40Marc Soler (Spa) Movistar Team00:20:24
41Jesus Herrada (Spa) Cofidis00:20:24
42David De la Cruz Melgarejo (Spa) UAE Team Emirates00:20:24
43Bob Jungels (Lux) Deceuninck-Quickstep00:20:46
44Hugo Houle (Can) Astana Pro Team00:20:46
45Dylan Van Baarle (Ned) Ineos Grenadiers00:20:52
46Robert Gesink (Ned) Team Jumbo-Visma00:20:52
47Valentin Madouas (Fra) Groupama-FDJ00:20:52
48Pavel Sivakov (Rus) Ineos Grenadiers00:20:52
49Thibaut Pinot (Fra) Groupama-FDJ00:20:52
50Luis León Sanchez (Spa) Astana Pro Team00:20:52
51Niklas Eg (Den) Trek-Segafredo00:20:52
52Gorka Izagirre Insausti (Spa) Astana Pro Team00:20:52
53Andrey Amador (CRc) Ineos Grenadiers00:20:52
54Esteban Chaves (Col) Mitchelton-Scott00:20:52
55Kevin Ledanois (Fra) Team Arkea-Samsic00:22:17
56Dayer Quintana (Col) Team Arkea-Samsic00:23:37
57Matej Mohoric (Slo) Bahrain McLaren00:27:38
58Oliver Naesen (Bel) AG2R la Mondiale00:27:38
59Mikel Nieve Iturralde (Spa) Mitchelton-Scott00:27:38
60Quentin Pacher (Fra) B&B Hotels-Vital Concept00:27:38
61Richard Carapaz (Ecu) Ineos Grenadiers00:27:38
62Cyril Barthe (Fra) B&B Hotels-Vital Concept00:27:38
63Stefan Küng (Swi) Groupama-FDJ00:27:38
64Michael Schär (Swi) CCC Team00:27:38
65José Rojas (Spa) Movistar Team00:27:38
66Imanol Erviti (Spa) Movistar Team00:27:38
67Nicolas Edet (Fra) Cofidis00:27:38
68Nelson Oliveira (Por) Movistar Team00:27:38
69Rudy Molard (Fra) Groupama-FDJ00:27:38
70Jens Keukeleire (Bel) EF Pro Cycling00:27:38
71Michael Valgren (Den) NTT Pro Cycling00:27:38
72Ben Hermans (Bel) Israel Start-Up Nation00:30:38
73Tom Van Asbroeck (Bel) Israel Start-Up Nation00:30:38
74Alexey Lutsenko (Kaz) Astana Pro Team00:30:38
75Mathieu Burgaudeau (Fra) Total Direct Energie00:30:38
76Greg Van Avermaet (Bel) CCC Team00:30:38
77Nans Peters (Fra) AG2R la Mondiale00:30:38
78Pierre Luc Perichon (Fra) Cofidis00:30:46
79Cyril Gautier (Fra) B&B Hotels-Vital Concept00:31:38
80Geoffrey Soupe (Fra) Total Direct Energie00:31:38
81Matthieu Ladagnous (Fra) Groupama-FDJ00:31:38
82Neilson Powless (USA) EF Pro Cycling00:31:38
83Vegard Stake Laengen (Nor) UAE Team Emirates00:31:38
84Hugh Carthy (GBr) EF Pro Cycling00:31:38
85Emanuel Buchmann (Ger) Bora-Hansgrohe00:31:38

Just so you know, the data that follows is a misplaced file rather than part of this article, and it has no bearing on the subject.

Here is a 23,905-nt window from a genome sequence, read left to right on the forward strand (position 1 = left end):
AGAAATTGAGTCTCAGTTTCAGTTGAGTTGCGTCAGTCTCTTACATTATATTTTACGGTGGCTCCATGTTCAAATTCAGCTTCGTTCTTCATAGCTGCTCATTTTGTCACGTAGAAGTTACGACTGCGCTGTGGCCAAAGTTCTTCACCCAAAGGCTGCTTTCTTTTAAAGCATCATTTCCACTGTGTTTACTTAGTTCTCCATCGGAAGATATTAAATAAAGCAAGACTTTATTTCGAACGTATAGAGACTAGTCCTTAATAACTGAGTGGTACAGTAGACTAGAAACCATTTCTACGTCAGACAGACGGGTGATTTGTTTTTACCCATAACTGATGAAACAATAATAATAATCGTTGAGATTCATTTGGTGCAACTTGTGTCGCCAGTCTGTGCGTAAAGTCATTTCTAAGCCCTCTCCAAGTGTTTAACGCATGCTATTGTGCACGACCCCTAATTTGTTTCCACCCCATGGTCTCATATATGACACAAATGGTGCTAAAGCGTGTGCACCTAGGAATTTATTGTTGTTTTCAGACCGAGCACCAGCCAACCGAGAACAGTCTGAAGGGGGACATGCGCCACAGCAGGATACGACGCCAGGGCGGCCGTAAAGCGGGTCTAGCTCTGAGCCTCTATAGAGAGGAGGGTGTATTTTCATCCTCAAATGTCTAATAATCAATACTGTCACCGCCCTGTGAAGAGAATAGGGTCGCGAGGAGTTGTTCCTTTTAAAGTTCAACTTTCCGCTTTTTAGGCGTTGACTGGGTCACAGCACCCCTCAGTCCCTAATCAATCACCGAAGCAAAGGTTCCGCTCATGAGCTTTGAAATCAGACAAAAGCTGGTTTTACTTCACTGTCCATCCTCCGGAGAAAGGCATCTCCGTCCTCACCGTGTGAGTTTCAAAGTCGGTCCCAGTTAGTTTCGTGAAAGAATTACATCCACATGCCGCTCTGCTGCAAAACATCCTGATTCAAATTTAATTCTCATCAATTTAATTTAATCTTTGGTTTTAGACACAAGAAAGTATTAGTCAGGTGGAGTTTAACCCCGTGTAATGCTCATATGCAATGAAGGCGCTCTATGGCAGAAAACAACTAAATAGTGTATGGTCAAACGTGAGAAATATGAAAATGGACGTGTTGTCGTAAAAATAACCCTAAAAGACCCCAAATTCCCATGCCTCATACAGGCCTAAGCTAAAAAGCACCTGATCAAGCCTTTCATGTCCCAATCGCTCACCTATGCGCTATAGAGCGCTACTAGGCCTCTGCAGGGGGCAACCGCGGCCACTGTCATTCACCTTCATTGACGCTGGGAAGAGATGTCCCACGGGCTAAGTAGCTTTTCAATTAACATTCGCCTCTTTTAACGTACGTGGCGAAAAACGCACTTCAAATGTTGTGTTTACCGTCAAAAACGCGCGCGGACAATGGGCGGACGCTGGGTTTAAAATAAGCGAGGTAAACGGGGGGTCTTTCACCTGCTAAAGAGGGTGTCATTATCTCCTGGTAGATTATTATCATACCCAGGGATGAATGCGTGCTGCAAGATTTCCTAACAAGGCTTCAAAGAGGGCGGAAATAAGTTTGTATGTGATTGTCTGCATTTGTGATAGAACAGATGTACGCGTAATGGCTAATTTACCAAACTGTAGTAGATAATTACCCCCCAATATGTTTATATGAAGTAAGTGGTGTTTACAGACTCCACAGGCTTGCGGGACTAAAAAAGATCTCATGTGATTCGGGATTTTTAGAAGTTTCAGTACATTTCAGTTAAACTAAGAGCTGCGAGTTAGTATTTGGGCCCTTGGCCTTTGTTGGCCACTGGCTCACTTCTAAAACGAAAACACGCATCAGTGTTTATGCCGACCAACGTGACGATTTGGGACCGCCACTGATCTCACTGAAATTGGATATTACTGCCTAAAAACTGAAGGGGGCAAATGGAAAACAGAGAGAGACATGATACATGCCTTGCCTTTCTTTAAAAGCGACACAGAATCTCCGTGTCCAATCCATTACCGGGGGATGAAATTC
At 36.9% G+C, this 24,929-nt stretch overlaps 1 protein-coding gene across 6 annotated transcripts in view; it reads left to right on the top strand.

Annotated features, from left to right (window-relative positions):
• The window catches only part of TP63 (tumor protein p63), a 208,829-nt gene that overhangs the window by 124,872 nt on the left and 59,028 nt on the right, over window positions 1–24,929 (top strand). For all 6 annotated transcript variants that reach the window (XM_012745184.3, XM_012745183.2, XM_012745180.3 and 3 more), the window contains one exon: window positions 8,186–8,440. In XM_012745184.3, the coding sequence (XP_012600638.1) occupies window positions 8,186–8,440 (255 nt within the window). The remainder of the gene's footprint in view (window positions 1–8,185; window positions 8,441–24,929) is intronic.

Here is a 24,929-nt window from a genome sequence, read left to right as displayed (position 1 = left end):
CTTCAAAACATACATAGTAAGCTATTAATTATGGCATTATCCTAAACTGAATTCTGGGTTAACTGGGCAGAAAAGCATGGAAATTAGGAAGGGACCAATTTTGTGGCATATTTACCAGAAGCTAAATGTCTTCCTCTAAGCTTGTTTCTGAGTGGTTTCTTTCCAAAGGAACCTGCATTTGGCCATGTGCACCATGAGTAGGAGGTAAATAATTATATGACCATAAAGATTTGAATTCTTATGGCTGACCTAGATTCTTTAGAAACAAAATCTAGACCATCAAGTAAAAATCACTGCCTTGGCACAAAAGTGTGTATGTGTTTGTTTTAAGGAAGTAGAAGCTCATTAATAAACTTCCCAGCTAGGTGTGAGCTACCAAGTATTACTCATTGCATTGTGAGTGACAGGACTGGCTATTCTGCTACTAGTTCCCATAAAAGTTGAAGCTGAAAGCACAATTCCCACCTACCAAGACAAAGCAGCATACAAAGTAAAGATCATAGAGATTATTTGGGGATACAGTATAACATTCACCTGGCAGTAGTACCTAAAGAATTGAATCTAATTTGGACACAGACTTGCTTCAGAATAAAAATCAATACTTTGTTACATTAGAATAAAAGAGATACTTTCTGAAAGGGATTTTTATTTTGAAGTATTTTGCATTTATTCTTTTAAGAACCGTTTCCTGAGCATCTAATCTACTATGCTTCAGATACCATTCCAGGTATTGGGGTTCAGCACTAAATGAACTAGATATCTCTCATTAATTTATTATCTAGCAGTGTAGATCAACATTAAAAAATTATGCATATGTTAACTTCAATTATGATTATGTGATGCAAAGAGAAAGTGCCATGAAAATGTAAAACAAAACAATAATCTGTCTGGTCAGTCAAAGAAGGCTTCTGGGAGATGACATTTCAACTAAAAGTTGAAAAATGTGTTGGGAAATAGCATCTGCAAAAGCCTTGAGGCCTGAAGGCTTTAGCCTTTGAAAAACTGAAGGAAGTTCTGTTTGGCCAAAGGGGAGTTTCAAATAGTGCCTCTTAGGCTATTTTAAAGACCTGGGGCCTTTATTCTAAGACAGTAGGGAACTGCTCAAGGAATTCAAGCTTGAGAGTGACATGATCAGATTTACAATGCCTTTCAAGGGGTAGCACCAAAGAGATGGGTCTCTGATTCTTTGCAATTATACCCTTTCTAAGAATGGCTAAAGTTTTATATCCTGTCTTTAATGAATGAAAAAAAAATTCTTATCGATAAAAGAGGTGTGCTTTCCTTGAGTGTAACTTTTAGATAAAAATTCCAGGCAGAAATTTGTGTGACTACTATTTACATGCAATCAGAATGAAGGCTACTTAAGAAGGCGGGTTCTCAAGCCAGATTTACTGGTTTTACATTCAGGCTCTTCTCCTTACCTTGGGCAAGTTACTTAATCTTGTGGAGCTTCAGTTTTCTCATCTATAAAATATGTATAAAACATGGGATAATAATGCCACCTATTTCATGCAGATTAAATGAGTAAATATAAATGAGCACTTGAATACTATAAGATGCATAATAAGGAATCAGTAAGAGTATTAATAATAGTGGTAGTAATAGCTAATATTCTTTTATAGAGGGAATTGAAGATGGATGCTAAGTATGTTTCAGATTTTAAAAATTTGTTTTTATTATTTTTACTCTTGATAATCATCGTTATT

86Nicolas Roche (Irl) Team Sunweb00:33:51
87Wout Poels (Ned) Bahrain McLaren00:33:51
88Guy Niv (Isr) Israel Start-Up Nation00:34:58
89Alberto Bettiol (Ita) EF Pro Cycling00:35:18
90Marco Marcato (Ita) UAE Team Emirates00:35:18
91Joris Nieuwenhuis (Ned) Team Sunweb00:36:22
92Søren Kragh Andersen (Den) Team Sunweb00:36:22
93Nikias Arndt (Ger) Team Sunweb00:36:22
94Lennard Kämna (Ger) Bora-Hansgrohe00:37:26
95Nils Politt (Ger) Israel Start-Up Nation00:37:26
96Tony Martin (Ger) Team Jumbo-Visma00:37:26
97Winner Anacona (Col) Team Arkea-Samsic00:37:26
98Dario Cataldo (Ita) Movistar Team00:37:26
99Peter Sagan (Svk) Bora-Hansgrohe00:37:26
100Clement Venturini (Fra) AG2R la Mondiale00:37:26
101Clément Russo (Fra) Team Arkea-Samsic00:37:26
102Daryl Impey (RSA) Mitchelton-Scott00:37:26
103Ryan Gibbons (RSA) NTT Pro Cycling00:37:26
104Christopher Juul Jensen (Den) Mitchelton-Scott00:37:26
105Mads Pedersen (Den) Trek-Segafredo00:37:26
106Elia Viviani (Ita) Cofidis00:37:26
107Alessandro De Marchi (Ita) CCC Team00:37:26
108Tejay Van Garderen (USA) EF Pro Cycling00:37:26
109Sonny Colbrelli (Ita) Bahrain McLaren00:37:26
110Felix Grossschartner (Aut) Bora-Hansgrohe00:37:26
111Maximilian Schachmann (Ger) Bora-Hansgrohe00:37:26
112Jasper De Buyst (Bel) Lotto Soudal00:37:26
113Jasper Stuyven (Bel) Trek-Segafredo00:37:26
114Tim Declercq (Bel) Deceuninck-Quickstep00:37:26
115Rémi Cavagna (Fra) Deceuninck-Quickstep00:37:26
116